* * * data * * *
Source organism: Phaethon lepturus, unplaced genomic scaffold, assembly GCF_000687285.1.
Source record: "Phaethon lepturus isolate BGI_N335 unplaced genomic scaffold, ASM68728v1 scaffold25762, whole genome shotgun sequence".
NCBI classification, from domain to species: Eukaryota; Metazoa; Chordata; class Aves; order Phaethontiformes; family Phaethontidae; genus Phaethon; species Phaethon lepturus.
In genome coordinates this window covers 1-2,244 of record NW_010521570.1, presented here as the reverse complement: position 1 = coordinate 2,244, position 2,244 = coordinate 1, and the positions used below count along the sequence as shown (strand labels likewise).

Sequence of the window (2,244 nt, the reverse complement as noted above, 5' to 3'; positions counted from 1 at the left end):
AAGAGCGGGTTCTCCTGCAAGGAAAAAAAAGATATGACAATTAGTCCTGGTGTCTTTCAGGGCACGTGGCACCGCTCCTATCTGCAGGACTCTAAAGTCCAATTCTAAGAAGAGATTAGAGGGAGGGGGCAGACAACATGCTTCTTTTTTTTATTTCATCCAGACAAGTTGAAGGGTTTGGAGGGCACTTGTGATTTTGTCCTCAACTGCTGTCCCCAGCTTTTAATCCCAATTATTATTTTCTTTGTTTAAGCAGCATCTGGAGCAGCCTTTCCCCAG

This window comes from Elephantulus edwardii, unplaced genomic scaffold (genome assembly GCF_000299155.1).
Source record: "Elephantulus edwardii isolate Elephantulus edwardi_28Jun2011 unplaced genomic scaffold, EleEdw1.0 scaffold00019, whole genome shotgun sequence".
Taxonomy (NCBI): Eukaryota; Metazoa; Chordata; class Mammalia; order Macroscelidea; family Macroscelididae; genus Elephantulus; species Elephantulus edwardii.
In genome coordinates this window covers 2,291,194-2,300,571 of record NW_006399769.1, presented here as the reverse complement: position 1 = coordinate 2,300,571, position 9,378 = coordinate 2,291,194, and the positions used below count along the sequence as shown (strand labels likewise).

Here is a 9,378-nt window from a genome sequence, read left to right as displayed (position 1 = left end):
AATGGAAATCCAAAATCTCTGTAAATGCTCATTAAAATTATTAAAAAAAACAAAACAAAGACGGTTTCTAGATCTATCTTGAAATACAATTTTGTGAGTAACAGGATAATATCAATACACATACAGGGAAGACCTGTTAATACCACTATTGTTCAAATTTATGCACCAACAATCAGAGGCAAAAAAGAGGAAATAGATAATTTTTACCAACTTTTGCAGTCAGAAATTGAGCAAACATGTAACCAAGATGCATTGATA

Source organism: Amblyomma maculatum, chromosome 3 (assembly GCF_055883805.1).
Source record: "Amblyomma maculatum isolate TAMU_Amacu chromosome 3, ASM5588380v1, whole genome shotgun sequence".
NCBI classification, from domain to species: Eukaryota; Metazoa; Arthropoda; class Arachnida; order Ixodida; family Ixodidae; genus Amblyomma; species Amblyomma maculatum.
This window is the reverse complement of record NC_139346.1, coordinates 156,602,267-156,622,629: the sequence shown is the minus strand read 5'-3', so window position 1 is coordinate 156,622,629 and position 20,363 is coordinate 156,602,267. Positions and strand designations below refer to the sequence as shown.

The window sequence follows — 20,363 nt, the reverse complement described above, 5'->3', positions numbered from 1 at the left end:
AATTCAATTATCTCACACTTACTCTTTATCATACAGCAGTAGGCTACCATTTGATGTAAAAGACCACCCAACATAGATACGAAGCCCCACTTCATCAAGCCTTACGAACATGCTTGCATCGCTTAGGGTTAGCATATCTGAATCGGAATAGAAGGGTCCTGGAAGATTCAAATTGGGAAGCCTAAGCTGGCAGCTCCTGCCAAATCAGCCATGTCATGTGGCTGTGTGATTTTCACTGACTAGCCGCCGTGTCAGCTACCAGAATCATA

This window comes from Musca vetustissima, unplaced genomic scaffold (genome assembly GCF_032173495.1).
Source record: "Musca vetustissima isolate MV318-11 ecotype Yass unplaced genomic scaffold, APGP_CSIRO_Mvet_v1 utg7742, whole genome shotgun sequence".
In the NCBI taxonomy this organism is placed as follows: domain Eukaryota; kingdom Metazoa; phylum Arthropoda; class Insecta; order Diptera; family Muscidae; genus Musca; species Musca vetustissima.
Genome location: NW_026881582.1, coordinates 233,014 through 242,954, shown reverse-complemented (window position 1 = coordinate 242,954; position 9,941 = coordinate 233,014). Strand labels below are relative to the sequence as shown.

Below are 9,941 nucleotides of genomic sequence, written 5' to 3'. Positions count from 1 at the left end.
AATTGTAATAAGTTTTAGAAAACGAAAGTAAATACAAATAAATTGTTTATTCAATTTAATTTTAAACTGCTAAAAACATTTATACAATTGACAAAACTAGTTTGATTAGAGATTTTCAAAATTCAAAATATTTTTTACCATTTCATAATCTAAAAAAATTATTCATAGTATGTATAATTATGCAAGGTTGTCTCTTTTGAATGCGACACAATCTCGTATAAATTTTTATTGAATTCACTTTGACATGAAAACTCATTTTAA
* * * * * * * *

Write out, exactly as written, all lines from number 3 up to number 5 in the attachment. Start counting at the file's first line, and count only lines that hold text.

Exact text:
NCBI classification, from domain to species: Eukaryota; Metazoa; Chordata; class Aves; order Phaethontiformes; family Phaethontidae; genus Phaethon; species Phaethon lepturus.
In genome coordinates this window covers 1-2,244 of record NW_010521570.1, presented here as the reverse complement: position 1 = coordinate 2,244, position 2,244 = coordinate 1, and the positions used below count along the sequence as shown (strand labels likewise).

Sequence of the window (2,244 nt, the reverse complement as noted above, 5' to 3'; positions counted from 1 at the left end):